This year, the American Heart Association (AHA) released the updated 2020 Guidelines for Cardiopulmonary Resuscitation and Emergency Cardiovascular Care; the first major update to the internationally recognized guideline in five years. CanadiEM and the AHA came together to create an infographic which summarizes the new updates pertaining to the Systems of Care.
Here are the top 10 things you should know!
- Over 350,000 EMS-assessed cardiac arrests and 209,000 in-hospital cardiac arrests occur annually in the US. Despite advances in resuscitation science, survival rates for out of hospital cardiac arrest are only at best about 10%. Survival from in-hospital cardiac arrest is about 25%.
- The 2020 Guidelines is based on the extensive evidence evaluation performed in conjunction with the International Liaison Committee on Resuscitation and affiliated International Liaison Committee on Resuscitation member councils. Three different types of evidence reviews (systematic reviews, scoping reviews, and evidence updates) were used in the 2020 process. Each of these resulted in a description of the literature that facilitated guideline development.
- Previous systems of care guidelines have identified a chain of survival, beginning with prevention and early identification of cardiac arrest and proceeding through resuscitation to post–cardiac arrest care. This concept is reinforced by the addition of recovery as an important stage in cardiac arrest survival.
- Debriefing and other quality improvement strategies were previously mentioned and are now emphasized.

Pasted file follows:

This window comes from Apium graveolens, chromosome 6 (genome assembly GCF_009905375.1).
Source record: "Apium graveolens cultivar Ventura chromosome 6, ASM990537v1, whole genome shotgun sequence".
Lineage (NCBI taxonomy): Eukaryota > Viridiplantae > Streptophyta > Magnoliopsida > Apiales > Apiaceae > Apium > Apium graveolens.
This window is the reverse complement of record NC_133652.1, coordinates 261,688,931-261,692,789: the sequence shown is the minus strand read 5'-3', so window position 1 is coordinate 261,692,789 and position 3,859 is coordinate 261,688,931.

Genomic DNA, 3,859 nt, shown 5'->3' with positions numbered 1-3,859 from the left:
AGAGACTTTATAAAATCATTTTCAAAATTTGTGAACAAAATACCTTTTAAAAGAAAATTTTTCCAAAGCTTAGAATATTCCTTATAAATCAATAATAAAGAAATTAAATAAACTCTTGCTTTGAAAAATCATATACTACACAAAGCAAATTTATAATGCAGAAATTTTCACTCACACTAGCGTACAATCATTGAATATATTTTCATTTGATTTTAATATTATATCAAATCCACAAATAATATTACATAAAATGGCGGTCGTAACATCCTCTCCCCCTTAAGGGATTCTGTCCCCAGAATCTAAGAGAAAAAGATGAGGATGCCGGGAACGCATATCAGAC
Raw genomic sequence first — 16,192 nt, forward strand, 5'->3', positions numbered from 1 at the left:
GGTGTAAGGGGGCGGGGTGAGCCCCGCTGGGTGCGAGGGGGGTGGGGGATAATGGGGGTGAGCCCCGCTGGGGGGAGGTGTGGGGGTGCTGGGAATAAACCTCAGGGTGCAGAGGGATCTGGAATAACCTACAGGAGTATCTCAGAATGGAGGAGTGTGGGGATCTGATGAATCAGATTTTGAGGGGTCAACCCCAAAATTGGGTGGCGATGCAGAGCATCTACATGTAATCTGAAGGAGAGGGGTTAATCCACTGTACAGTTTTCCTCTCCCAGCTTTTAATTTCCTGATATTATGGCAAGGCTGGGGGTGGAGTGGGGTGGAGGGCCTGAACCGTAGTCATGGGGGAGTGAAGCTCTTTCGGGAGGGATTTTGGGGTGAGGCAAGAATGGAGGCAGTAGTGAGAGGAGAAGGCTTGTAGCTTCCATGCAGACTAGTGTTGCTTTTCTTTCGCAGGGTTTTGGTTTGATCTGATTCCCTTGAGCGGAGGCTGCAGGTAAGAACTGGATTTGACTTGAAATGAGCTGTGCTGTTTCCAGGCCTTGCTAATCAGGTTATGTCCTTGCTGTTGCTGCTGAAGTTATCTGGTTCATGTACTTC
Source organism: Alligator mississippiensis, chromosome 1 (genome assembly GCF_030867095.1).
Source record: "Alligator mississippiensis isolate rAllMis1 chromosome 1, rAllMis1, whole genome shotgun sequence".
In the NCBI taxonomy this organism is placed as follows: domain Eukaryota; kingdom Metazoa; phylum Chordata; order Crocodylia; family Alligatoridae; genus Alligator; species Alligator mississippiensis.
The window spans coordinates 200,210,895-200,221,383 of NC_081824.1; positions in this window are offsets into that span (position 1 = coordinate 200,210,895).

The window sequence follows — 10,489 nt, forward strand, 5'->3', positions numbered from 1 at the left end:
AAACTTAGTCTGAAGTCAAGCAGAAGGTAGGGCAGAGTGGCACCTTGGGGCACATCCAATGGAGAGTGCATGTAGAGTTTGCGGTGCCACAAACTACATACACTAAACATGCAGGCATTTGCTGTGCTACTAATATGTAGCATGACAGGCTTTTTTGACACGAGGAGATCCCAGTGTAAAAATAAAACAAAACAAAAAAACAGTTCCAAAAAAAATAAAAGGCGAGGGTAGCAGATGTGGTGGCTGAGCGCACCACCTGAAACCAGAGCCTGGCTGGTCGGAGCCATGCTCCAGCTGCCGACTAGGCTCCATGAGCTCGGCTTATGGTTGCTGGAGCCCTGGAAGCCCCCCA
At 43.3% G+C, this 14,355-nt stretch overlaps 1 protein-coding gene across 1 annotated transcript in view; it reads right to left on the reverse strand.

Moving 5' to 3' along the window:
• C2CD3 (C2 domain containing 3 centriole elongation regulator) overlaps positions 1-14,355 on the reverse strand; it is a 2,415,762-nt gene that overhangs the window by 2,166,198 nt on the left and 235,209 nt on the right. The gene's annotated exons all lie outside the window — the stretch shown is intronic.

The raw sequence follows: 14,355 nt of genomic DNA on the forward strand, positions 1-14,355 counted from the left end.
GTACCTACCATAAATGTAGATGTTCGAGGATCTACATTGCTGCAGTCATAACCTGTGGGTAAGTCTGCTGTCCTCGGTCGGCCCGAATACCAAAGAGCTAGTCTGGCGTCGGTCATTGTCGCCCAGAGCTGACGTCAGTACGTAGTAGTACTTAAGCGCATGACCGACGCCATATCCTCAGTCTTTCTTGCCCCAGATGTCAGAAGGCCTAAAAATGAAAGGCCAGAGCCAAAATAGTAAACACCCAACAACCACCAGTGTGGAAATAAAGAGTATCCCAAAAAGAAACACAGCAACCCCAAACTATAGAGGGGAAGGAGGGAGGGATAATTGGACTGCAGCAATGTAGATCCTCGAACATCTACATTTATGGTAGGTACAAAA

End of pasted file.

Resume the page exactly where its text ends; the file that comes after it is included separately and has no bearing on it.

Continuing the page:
- Specific to out-of-hospital cardiac arrest, this Part contains recommendations about community initiatives to promote cardiac arrest recognition, cardiopulmonary resuscitation, public access defibrillation, mobile phone technologies to summon first responders, and an enhanced role for emergency telecommunicators.
- Germane to IHCA are recommendations about the recognition and stabilization of hospital patients at risk for developing cardiac arrest.
- This part also includes recommendations about clinical debriefing, transport to specialized cardiac arrest centers, organ donation, and performance measurement across the continuum of resuscitation situations.
- Cognitive aids (prompts designed to help individuals and teams to recall information, complete tasks, and adhere to guideline recommendations) may improve resuscitation performance by untrained laypersons, but their use results in a delay to starting CPR. More development and study are needed before these systems can be fully endorsed.
- Continuous improvement starts with disciplined collection and evaluation of data on resuscitation performance and outcomes and the Systems of Care chapter addresses this approach. Registries provide information that can be used to identify opportunities to improve the quality of care.
- Cardiac arrest remains a condition with considerable morbidity and mortality that broadly affects individuals across age, gender, race, geography, and socioeconomic status. Although there have been modest improvements in survival, there is still considerable work to be done to address the significant burden of this disease.